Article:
Software to help prevent RSI

Community Forums/Developer Stations/Software to help prevent RSI

BHoltzman(Posted 2004) [#1]
If anyone is interested in software to promote healthy computer use I've found a good title. It's called Work Pace. It monitors your keyboard and mouse use then suggests breaks when you're computer use becomes intense enough.

Work Pace can be set for micro breaks, breaks on the hour, daily computer use limits, weekly computer use limits. Work Pace also leads you through exercises to help you relieve tension in your hands, arms, shoulders, neck and back. It even suggests you get up and drink water. (Something I forget to do all too often)

Using this software can help prevent serious pain and frustration for heavy computer users. It's also good for helping recover from certain RSI injuries.

For those interested, the web site can be found here:

There is a free 30 day trial available and the program costs $39 afterwards.

koekjesbaby(Posted 2004) [#2]
workpace is not worth the money, try workrave ( instead.

fredborg(Posted 2004) [#3]
Ergosensor is free, unfortunately it's only in Danish :)

A bit of Babelfishing might help you get it downloaded if you want it.

(There are animated exercise describtions so don't worry if you don't understand the written explanation)

boomboom(Posted 2004) [#4]
Not to be left on whilst playing games, having your game sent down to minimize whilst a pop-up politely tells u to go have a cup of tea is NOT most welcome.

I just have my irrational hate for computers and the fact my computer keeps crashing to make me have short brakes.

slenkar(Posted 2004) [#5]
If you want to avoid RSI - get a computer desk- I have never had any strains from 4 years of constant usage,

BHoltzman(Posted 2004) [#6]
The research suggests that RSI comes from keeping a static load on small muscles for long periods of time without giving them a chance at recovery. The Work Pace software reminds you to rest and relieve the static load to prevent exhaustion and subsequent injury. Whether you choose to use the Work Place solution or the free solution is really up to you. Awareness of the key problems is really important. And being able to monitor computer usage and modify unhealthy computer use habits is also valuable.

koekjesbaby(Posted 2004) [#7]
workrave is also free and opensource. really, try it, it will make your life better. or not.

BHoltzman(Posted 2004) [#8]
Koekjesbaby, workrave is very good compared to work pace. The only thing work pace offers that I find valuable over workrave is the usage statistics. You get a lot of stats to help you see how you've been using the computer over time. Then you can use that info to help you create a better usage plan.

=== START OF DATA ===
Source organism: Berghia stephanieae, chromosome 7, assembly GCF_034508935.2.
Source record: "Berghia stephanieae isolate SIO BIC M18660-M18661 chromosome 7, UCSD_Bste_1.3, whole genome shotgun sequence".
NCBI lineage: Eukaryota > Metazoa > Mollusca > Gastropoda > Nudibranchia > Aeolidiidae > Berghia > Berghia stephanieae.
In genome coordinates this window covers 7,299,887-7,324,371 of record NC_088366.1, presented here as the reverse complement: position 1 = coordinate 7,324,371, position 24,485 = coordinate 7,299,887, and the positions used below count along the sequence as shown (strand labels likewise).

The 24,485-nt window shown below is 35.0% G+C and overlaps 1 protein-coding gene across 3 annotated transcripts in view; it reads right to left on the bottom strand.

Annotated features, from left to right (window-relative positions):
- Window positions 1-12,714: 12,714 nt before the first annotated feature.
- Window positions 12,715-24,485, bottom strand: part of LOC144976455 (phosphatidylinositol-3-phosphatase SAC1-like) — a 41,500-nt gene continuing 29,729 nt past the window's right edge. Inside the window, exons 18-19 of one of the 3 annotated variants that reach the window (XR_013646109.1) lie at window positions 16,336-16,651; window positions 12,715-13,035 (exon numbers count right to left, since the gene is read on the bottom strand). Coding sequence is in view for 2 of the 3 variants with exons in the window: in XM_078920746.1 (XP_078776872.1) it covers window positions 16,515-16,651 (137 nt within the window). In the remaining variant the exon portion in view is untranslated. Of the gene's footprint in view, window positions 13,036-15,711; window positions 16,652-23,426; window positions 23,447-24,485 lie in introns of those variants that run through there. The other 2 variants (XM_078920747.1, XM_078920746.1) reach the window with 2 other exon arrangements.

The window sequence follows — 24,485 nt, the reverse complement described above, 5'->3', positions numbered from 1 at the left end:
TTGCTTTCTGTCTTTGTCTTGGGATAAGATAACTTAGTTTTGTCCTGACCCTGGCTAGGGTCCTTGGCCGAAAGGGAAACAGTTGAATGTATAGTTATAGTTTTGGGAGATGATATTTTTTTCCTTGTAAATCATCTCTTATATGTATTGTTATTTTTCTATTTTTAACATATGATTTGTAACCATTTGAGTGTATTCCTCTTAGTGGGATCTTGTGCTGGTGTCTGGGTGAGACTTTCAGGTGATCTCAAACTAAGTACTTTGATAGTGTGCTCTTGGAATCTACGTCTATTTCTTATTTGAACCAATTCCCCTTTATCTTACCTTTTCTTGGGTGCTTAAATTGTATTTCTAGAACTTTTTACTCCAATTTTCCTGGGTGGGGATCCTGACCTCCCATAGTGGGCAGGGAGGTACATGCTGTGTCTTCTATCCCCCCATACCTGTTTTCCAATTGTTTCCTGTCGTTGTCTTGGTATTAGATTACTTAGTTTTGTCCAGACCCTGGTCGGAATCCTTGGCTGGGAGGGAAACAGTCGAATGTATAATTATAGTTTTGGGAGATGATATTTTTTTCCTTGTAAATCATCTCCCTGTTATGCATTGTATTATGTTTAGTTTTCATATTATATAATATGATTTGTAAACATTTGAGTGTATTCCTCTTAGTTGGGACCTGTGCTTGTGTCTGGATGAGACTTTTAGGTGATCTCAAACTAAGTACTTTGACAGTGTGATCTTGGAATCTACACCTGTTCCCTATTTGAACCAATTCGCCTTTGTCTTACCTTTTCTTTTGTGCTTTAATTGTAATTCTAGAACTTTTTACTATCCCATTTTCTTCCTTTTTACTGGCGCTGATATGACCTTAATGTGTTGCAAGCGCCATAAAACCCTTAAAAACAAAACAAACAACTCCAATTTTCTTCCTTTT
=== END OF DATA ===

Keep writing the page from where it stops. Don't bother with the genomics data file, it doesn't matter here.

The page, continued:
However, the price is much better. GNU = Free.

Tracer(Posted 2004) [#9]
22 years of computer use.. no RSI .. it's a myth that exists in peoples heads (and in certain 'experts' their wallets).. it's the same thing as the myth of getting blind from playing with your willy a lot.


koekjesbaby(Posted 2004) [#10]
yeh, loads of people say that rsi is a myth, but everyone i've heard saying just that now suffers, ironically, from rsi terribly. although, not worrying about rsi and thus using your pc more relaxed is probably one way to prevent rsi (for while)

Rob Farley(Posted 2004) [#11]
Smoking works well... Get a 40 a day habbit. Once you're heavily addicted to them you'll need to keep leaving your desk and standing outside your office to have a smoke.

Therefore you get your rest breaks for both eyes and hands.

The downside of course is you'll probably die of cancer or a heart attack instead.

Of course this would work with any highly addictive drug, so you could use Crack cocaine or Heroin.

Disclaimer: This views expressed in the post are not serious.

Damien Sturdy(Posted 2004) [#12]
was about to post saying "ive never had RSI"... which was true

now my hands are aching.

Perturbatio(Posted 2004) [#13]
within the last few days I've been getting very mild pain in my fingers and hands, I had wondered if it was RSI.

I've been using computers for 24 or so years without issue (until now), the only thing I can think of that I've changed is my chair.

BHoltzman(Posted 2004) [#14]
Sometimes pain in your hands is due to you're posture. But it can also be due to work habits, and stress level, and diet and lots of other things. If you're hands are tired at the end of the day and/or you feel a throbbing sensation running up your forearm at night then you're showing some classic signs of RSI.

RSI usually starts mildly and progresses to unbearable pain. Fortunately the medical community is getting better at diagnosing and treating RSIs. You could try out one of the pieces of software mentioned in this thread to see if it helps you. Or you could just wait out your pain to see if it becomes worse of better.

My best advice is to make sure you see a doctor about your condition if it gets worse.

Rob Farley(Posted 2004) [#15]
My best advice is to make sure you see a doctor about your condition if it gets worse.
Or just go see a sports injury massure, they're pretty much all trained up to deal with RSI as it's very similar to tennis elbow and the like, get a half-hour back, neck and shoulders and you'll feel much better, after a few disturbing popping noises at least.

Mikel(Posted 2004) [#16]
Just get a copy of Protean. It has RSI break alerts built in. Pretty cool!

BHoltzman(Posted 2004) [#17]
I made the request for a RSI alert in Protean. As far as I remember it's just a simple timer that reminds you to take a break every so often. It's RSI protection is not as comprehensive as the Work Pace or Workrave systems.